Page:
Volvo truck, FL7 and FL10 - 1980

FL7 and FL10

When Volvo introduced both the FL6 and the FL7/FL10 family of heavy-duty trucks in the summer of 1985 it was a demonstration of strength. Both families of trucks were completely new and had leading characteristics compared with other competitor-made trucks in the same segments.

Light-weight and very powerful
The FL7/FL10 trucks constituted a completely new class of truck, combining the efficiency and light weight of their predecessor, the F7, with the option of a very powerful 10-litre engine with engine output of up to 318 bhp. The driveline components were identical to the driveline components of the F10 truck, which meant that the FL10 trucks (the most powerful of the two new trucks) were very suitable not only for heavy-duty distribution but also for construction-site operation.

They were also suitable for regional transport or long-distance transport where the low roof of the FL7/FL10 or a low maximum height for the complete truck was of importance.

Steps towards increased driver care
Traditionally, long-distance high-built heavy-duty trucks have been the subject of advanced design while distribution trucks and trucks with lower GVW have not been as good ergonomically when it comes to aspects such as driver comfort, sound insulation, cab suspension etc. In this respect the FL7/FL10 meant a radical step towards driver care for this class of vehicles as well.

Very sophisticated cab suspension, even more efficient than on the F10/F12, was the most important factor behind the exceptional comfort provided for the driver and his passenger. Another factor, which contributed in this respect, was the dashboard, which was designed to have all instruments and handles within sight and easy reach of the driver.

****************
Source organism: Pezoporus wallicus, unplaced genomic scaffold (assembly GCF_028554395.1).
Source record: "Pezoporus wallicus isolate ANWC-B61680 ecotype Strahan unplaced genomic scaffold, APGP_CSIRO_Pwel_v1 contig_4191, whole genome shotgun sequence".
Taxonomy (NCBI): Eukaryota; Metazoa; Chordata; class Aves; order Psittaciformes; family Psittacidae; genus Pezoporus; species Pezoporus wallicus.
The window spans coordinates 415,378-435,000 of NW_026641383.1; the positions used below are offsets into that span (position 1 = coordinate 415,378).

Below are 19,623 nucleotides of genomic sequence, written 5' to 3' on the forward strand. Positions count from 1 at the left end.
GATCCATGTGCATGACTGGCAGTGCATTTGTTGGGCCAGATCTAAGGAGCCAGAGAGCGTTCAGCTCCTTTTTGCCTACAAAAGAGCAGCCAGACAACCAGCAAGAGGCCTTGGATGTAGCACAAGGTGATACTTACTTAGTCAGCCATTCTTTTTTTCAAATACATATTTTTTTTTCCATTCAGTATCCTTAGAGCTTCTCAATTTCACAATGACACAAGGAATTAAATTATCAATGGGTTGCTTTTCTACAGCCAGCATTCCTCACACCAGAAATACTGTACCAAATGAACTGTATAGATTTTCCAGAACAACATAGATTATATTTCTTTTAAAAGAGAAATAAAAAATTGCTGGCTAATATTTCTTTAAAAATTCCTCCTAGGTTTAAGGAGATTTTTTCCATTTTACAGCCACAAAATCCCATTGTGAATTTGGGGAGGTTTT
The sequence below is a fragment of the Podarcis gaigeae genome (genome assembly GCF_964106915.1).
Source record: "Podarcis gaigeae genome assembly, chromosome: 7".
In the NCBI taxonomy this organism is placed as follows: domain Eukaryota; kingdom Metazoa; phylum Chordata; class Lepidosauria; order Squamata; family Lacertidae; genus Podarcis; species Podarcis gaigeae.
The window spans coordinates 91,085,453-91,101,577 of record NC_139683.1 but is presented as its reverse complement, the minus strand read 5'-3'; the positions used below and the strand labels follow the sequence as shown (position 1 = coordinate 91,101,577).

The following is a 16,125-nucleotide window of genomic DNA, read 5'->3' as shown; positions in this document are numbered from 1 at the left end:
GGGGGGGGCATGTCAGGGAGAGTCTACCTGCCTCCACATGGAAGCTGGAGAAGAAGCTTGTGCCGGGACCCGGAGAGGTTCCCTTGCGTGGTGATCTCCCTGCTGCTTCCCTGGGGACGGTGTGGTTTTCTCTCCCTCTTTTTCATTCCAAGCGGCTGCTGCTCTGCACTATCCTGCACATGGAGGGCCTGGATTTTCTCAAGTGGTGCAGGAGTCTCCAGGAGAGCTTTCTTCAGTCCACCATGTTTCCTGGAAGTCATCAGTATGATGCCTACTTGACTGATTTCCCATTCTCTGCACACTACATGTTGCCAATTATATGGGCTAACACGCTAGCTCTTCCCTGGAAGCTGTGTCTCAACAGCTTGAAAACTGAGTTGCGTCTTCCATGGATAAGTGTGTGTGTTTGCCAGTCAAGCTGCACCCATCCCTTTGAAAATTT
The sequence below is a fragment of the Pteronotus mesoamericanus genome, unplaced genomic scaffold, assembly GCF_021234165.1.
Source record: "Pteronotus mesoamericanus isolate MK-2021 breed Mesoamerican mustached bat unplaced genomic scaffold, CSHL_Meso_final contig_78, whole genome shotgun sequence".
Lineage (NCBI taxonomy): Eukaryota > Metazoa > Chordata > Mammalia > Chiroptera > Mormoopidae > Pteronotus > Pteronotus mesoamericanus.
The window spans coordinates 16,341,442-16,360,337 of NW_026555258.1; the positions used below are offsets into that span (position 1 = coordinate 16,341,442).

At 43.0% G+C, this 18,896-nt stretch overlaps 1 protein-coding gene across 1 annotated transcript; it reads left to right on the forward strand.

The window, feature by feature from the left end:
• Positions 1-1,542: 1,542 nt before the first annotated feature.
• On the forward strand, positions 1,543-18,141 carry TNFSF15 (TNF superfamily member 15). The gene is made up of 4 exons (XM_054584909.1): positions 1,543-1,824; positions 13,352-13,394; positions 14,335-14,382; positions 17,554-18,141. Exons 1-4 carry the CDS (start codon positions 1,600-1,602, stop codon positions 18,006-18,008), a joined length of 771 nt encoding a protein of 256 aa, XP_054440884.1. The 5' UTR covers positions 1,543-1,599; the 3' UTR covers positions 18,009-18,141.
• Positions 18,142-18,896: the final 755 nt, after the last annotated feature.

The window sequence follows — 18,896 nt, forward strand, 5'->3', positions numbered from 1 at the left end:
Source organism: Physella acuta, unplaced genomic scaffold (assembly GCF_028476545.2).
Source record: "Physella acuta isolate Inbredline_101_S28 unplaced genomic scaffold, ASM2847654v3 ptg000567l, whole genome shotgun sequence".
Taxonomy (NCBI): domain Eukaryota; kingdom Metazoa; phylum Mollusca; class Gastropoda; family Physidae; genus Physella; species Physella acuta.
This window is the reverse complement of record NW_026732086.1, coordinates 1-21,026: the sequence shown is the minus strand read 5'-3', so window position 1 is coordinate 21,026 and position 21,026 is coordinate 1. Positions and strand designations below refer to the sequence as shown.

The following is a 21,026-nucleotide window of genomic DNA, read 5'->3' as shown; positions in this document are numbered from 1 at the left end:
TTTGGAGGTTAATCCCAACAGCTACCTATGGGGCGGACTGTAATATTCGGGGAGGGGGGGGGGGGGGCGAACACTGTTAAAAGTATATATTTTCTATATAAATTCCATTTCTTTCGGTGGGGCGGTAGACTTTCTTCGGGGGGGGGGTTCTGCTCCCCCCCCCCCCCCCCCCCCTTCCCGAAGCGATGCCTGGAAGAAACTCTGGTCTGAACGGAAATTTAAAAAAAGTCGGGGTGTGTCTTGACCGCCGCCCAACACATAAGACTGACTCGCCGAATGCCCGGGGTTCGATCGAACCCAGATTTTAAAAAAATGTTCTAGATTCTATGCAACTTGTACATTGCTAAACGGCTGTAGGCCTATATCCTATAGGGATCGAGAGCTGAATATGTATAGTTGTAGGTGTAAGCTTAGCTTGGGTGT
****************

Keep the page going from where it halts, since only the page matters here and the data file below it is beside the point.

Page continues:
The art of multi-purpose
The most obvious new feature of the new FL7/FL10 trucks was, of course, the completely new cab, which was extremely spacious for a low-built truck of this type, not least due to the fact that the new cab had a full-width of 250 cm (in contrast to the F7, which had a width of 230 cm).

The new family of low-built trucks were true multi-purpose trucks like their predecessor F7 so it was natural for Volvo to offer a full range of cabs, including a short day cab for maximum payload and load area within a given overall length, a spacious sleeper cab with a full length single bunk, and also a crew cab for community service vehicles such as fire trucks.

Advanced chassis specifications
Efficiency (together with improved ergonomics) was the key word for the new range of vehicles. That was the reason for the very advanced chassis specification, which could be supplied in a large number of models, including two, three and four-axle vehicles. These could be driven on one, two or three axles, with numerous suspension alternatives including full air suspension on all axles, which contributed not only to extremely good cushioning for the payload and comfort for the driver, but also to very fast exchanges of different load carriers.

The FL7 and the FL10 became very popular in a large number of countries. In some countries, e.g. Great Britain, it became by far the most popular of all Volvo trucks.